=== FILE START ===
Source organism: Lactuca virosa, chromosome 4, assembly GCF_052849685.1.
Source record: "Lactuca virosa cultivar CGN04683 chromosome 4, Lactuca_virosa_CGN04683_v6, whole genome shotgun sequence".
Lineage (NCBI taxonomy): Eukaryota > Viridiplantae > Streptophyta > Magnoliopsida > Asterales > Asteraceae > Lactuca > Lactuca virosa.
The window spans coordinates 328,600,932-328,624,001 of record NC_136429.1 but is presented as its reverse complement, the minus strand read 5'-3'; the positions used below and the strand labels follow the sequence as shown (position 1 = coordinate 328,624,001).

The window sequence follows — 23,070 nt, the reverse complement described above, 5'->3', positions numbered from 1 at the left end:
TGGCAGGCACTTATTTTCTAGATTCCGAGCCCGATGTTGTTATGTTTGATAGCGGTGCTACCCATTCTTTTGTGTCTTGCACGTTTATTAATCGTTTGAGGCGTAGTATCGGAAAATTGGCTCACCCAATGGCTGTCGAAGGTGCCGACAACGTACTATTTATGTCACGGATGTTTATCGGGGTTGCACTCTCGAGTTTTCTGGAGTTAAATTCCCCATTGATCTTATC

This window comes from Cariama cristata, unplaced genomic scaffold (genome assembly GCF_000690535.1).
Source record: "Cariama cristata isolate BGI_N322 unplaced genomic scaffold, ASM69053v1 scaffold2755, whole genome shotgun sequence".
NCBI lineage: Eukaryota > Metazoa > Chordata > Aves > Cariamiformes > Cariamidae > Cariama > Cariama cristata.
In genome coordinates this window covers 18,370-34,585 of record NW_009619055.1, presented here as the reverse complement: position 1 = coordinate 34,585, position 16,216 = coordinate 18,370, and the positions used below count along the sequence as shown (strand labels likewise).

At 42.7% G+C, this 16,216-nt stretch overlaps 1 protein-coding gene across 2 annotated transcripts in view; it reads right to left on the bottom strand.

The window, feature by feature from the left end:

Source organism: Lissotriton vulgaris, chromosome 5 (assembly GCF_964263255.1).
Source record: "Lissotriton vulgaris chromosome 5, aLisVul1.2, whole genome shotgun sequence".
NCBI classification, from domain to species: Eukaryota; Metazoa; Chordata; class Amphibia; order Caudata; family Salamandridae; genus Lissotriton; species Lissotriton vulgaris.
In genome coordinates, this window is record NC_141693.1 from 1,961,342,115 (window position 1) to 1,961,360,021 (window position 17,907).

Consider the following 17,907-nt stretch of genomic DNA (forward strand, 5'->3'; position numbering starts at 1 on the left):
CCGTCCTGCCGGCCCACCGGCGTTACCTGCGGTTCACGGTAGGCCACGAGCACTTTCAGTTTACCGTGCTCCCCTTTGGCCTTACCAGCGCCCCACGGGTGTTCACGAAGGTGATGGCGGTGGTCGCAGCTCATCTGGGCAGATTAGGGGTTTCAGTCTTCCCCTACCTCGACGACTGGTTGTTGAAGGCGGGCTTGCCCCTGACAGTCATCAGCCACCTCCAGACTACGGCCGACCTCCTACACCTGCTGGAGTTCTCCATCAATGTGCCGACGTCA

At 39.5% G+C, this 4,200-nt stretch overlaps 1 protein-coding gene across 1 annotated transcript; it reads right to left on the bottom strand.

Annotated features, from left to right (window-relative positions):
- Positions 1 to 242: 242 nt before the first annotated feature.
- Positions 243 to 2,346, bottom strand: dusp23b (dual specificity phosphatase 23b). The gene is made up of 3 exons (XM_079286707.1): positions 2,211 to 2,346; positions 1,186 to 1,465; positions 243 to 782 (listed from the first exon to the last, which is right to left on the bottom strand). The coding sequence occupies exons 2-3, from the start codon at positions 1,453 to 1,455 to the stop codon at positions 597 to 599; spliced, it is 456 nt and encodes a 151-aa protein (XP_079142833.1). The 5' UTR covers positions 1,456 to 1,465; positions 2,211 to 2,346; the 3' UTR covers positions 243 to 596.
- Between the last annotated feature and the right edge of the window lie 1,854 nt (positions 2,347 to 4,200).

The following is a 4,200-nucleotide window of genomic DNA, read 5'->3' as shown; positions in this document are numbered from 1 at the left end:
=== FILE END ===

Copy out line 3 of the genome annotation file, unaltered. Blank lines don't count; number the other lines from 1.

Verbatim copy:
Lineage (NCBI taxonomy): Eukaryota > Viridiplantae > Streptophyta > Magnoliopsida > Asterales > Asteraceae > Lactuca > Lactuca virosa.